The executive director of the World Bank Africa Group One, Mr. Louis Rene Peter Larose, says he is taking the message, after his visit to Liberia, to inform the international community that the country is ready for full energy capacity.
Speaking to journalists after visiting the Liberia Electricity Corporation’s Bushrod Island office and a tour of the Mount Coffee Hydro in White Plains yesterday, he said Liberia deserves full support to generate electricity supply to build the country’s economy.
“Energy is the lifeblood of every economy and with what I have observed so far, I’m convinced that Liberia should be helped by the international community to regain its pre-war status of 200 megawats,” he said.
Mr. Larose, who is responsible for 21 African countries, including Liberia, admitted that Africa suffers from energy deficit, which contributes to the economic downturn, and as a result increases poverty in the country.
Accompanied by Mr. Henry G. R. Kerali, Country Director for Liberia, Ghana and Sierra Leone, Mr. Larose said, “I’m taking the message to appeal to the international community to provide the support Liberia needs to regain its pre-war energy capacity to get the country running again.
“One of the reasons I am in Liberia is to find out Liberia’s energy challenges and what can the World Bank do to provide support for the economy to reduce poverty.”
He said when Liberia enjoys full energy capacity it will reduce poverty and encourage economic prosperity.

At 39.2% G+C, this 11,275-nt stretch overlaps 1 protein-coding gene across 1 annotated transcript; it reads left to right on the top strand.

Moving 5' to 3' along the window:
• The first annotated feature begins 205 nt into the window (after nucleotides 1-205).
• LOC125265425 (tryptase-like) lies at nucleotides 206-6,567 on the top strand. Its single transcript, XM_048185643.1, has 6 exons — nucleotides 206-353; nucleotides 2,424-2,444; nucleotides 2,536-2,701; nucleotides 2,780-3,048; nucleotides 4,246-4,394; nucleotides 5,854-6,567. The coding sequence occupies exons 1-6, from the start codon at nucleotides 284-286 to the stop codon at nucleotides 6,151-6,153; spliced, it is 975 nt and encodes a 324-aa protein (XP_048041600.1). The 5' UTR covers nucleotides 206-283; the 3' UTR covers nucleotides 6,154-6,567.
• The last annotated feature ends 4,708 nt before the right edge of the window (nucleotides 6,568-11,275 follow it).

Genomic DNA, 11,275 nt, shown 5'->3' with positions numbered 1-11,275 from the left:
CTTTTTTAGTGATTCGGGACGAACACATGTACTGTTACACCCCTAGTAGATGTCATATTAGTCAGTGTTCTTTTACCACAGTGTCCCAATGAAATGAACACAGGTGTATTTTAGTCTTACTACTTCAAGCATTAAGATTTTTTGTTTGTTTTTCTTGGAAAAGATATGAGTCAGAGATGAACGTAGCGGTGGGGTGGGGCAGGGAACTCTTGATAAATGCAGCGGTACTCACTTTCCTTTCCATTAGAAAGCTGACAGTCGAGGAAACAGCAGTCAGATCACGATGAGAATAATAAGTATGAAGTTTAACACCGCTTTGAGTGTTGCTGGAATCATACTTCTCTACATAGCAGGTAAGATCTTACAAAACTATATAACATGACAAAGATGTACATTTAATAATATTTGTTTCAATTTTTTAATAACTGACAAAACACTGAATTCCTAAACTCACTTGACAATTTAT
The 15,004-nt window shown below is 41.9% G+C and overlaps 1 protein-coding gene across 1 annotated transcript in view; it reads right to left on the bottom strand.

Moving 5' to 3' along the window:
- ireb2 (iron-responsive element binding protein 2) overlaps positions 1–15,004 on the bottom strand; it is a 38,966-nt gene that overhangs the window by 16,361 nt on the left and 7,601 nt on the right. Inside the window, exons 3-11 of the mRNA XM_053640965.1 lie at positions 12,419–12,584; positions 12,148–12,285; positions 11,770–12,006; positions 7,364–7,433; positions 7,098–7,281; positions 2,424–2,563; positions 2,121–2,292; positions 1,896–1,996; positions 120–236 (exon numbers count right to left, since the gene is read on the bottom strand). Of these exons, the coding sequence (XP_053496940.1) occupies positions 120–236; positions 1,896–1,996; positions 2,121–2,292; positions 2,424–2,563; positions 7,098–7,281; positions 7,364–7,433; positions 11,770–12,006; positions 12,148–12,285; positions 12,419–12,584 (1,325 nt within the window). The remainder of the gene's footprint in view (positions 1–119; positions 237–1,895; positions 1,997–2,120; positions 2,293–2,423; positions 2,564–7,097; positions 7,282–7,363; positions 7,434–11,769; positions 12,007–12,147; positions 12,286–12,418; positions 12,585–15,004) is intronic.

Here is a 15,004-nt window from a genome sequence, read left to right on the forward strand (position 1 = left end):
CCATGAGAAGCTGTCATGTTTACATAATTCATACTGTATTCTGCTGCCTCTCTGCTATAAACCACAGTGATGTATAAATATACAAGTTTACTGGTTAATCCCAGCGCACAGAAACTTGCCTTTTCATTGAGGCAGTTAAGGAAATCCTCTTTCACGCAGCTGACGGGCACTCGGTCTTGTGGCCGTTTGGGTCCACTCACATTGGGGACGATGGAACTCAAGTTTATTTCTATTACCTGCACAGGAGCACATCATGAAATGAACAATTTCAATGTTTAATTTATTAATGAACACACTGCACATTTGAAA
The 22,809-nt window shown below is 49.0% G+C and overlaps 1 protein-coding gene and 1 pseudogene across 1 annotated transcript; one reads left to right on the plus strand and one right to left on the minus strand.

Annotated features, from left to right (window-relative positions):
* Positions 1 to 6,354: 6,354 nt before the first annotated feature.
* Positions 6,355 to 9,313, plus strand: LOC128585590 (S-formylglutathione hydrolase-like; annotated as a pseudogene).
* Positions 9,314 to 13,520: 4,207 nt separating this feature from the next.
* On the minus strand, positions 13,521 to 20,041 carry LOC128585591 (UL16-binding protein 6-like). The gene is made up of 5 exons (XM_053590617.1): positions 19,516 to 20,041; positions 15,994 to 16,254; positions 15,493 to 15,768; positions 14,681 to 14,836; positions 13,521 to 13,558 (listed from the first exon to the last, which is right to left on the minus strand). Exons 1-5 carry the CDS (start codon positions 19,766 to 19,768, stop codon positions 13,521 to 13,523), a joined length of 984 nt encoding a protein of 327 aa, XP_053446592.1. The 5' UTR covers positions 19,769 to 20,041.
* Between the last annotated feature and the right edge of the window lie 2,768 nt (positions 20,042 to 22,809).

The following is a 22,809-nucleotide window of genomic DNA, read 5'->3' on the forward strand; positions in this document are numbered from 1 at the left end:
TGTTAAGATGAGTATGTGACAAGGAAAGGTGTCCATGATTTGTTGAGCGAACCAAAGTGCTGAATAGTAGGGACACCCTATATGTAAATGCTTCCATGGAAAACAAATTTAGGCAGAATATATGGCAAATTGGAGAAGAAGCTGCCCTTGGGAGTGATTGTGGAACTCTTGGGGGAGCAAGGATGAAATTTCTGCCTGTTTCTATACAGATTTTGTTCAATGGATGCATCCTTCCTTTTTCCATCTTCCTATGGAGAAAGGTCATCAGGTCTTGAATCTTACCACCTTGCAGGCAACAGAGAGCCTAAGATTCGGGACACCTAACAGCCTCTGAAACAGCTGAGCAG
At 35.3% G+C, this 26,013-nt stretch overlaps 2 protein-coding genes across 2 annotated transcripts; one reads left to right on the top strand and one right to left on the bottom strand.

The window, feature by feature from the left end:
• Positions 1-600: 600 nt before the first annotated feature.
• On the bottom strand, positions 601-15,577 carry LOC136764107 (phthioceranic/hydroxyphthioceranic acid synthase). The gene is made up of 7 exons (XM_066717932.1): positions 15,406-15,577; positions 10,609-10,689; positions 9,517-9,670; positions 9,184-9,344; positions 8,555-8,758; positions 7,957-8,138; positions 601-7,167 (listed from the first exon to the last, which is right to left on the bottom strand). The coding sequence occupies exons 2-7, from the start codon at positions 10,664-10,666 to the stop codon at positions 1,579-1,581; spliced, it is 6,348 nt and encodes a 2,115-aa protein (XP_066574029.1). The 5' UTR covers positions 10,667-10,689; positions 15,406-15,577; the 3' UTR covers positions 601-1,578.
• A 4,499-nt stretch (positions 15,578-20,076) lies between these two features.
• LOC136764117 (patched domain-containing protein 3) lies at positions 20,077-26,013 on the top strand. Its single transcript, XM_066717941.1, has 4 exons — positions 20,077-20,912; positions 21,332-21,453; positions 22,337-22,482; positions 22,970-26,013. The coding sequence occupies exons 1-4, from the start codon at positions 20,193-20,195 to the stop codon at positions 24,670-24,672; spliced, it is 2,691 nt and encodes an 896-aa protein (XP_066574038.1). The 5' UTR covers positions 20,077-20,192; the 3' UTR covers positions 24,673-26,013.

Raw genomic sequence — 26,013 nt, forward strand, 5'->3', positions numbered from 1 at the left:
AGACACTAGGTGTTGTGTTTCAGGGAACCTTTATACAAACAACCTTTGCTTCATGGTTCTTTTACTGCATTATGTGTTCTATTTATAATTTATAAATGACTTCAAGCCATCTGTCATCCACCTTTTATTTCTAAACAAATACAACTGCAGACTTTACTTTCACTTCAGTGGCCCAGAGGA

Among the 21 countries that Mr. Larose is responsible for, others include Swaziland, South Sudan, Tanzania, Uganda, Zambia, Kenya, Ethiopia, Eritrea, Gambia, Namibia, Rwanda, Malawi and Somalia.
Country Director Kerali said he is impressed with development in the energy sector, after the tour and a power-point presentation by a member of the Project Implementation Unit (PIU) at Mount Coffee Hydro station. He hoped that by the end of next year Liberians would enjoy full energy capacity.
LEC officials informed the Daily Observer that it presently operates below 28 megawatts but that by next month, September, an additional 10 megawatts will be in operation through the Japanese Government.
“And by mid-December this year, there will be additional 22 megawatts to make it a total of 60 megawatts to boost the country’s energy capacity,” an LEC official said.
He said the LEC is aiming at a total of 88 megawatts, an increase of 24 megawatts over pre-war status. The World Bank Group is funding 18 communities to benefit more than 8,000 consumers and additional 5,000 at the LEC sub-station in Kakata, Margibi County, to include areas in Weala.
It is also funding 10 megawatts and the Heavy Fuel Oil (HFO) and Light Fuel Oil (LFO) storage facilities at the LEC Bushrod Island station.